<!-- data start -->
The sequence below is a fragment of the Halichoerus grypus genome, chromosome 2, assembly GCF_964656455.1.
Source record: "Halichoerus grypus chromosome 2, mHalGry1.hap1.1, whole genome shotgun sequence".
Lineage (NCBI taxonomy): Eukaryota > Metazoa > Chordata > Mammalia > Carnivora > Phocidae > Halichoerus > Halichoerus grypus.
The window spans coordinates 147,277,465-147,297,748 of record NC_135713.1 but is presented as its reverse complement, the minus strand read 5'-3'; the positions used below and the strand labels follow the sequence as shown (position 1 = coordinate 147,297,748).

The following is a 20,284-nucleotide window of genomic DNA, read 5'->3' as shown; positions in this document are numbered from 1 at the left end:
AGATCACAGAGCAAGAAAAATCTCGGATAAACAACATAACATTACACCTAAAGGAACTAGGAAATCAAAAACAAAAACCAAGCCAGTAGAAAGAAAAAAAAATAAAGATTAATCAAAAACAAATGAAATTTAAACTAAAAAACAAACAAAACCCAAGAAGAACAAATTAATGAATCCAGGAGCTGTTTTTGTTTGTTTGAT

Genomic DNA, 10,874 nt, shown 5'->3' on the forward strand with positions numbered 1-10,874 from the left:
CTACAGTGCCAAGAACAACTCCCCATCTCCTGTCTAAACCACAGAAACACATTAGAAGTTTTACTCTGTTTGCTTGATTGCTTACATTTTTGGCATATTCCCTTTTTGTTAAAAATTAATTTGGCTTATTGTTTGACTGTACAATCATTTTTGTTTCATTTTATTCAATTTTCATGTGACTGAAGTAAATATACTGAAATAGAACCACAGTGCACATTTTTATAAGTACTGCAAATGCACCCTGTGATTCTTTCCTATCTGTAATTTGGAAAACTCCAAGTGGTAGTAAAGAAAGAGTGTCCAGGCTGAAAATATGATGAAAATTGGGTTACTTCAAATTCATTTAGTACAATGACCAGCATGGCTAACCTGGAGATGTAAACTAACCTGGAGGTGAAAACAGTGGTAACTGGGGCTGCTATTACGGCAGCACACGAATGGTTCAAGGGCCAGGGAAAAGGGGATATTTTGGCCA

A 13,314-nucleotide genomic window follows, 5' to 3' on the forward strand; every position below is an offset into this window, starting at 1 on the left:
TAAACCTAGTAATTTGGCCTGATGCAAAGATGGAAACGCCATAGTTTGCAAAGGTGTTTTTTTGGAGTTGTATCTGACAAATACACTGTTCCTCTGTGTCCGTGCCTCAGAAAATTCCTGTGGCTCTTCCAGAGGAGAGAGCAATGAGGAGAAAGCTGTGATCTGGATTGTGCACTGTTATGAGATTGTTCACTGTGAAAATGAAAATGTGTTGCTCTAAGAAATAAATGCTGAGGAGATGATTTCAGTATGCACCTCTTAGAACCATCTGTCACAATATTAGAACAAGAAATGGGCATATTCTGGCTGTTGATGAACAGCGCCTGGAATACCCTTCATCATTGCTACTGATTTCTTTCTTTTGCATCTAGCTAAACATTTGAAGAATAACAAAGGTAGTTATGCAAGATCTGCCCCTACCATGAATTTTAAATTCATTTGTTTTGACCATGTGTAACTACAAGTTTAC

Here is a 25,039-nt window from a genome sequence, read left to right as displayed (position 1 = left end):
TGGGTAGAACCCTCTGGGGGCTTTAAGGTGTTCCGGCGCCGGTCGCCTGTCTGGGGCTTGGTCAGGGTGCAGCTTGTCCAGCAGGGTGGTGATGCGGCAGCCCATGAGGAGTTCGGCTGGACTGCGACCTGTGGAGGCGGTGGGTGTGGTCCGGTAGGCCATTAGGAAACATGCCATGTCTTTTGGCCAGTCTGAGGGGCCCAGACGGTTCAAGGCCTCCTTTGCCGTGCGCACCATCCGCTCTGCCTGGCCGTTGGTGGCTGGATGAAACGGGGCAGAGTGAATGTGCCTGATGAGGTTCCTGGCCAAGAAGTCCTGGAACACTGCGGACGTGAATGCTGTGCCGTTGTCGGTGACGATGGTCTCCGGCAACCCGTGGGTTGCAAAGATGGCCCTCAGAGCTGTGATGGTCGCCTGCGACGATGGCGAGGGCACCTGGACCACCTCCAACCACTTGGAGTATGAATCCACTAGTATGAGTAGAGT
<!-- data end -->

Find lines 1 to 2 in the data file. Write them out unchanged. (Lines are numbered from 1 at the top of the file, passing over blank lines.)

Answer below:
The sequence below is a fragment of the Halichoerus grypus genome, chromosome 2, assembly GCF_964656455.1.
Source record: "Halichoerus grypus chromosome 2, mHalGry1.hap1.1, whole genome shotgun sequence".